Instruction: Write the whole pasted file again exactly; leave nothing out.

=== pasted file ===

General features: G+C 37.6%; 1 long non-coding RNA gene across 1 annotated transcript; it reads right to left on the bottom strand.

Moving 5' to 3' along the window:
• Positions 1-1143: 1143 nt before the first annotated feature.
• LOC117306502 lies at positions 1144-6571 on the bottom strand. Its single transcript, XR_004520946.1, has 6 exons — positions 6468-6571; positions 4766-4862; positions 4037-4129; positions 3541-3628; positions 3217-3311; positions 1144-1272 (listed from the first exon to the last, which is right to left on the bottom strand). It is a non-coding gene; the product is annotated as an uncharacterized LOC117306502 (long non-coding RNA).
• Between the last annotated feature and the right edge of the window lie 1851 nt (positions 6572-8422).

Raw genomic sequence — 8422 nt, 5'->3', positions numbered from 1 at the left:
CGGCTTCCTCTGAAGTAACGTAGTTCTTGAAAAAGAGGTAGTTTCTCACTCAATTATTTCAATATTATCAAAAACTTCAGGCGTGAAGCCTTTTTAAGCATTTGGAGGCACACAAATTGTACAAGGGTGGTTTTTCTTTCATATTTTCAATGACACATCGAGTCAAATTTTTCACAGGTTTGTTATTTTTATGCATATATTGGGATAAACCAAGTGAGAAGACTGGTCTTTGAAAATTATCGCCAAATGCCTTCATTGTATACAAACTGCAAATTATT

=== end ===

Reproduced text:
General features: G+C 37.6%; 1 long non-coding RNA gene across 1 annotated transcript; it reads right to left on the bottom strand.

Moving 5' to 3' along the window:
• Positions 1-1143: 1143 nt before the first annotated feature.
• LOC117306502 lies at positions 1144-6571 on the bottom strand. Its single transcript, XR_004520946.1, has 6 exons — positions 6468-6571; positions 4766-4862; positions 4037-4129; positions 3541-3628; positions 3217-3311; positions 1144-1272 (listed from the first exon to the last, which is right to left on the bottom strand). It is a non-coding gene; the product is annotated as an uncharacterized LOC117306502 (long non-coding RNA).
• Between the last annotated feature and the right edge of the window lie 1851 nt (positions 6572-8422).

Raw genomic sequence — 8422 nt, 5'->3', positions numbered from 1 at the left:
CGGCTTCCTCTGAAGTAACGTAGTTCTTGAAAAAGAGGTAGTTTCTCACTCAATTATTTCAATATTATCAAAAACTTCAGGCGTGAAGCCTTTTTAAGCATTTGGAGGCACACAAATTGTACAAGGGTGGTTTTTCTTTCATATTTTCAATGACACATCGAGTCAAATTTTTCACAGGTTTGTTATTTTTATGCATATATTGGGATAAACCAAGTGAGAAGACTGGTCTTTGAAAATTATCGCCAAATGCCTTCATTGTATACAAACTGCAAATTATT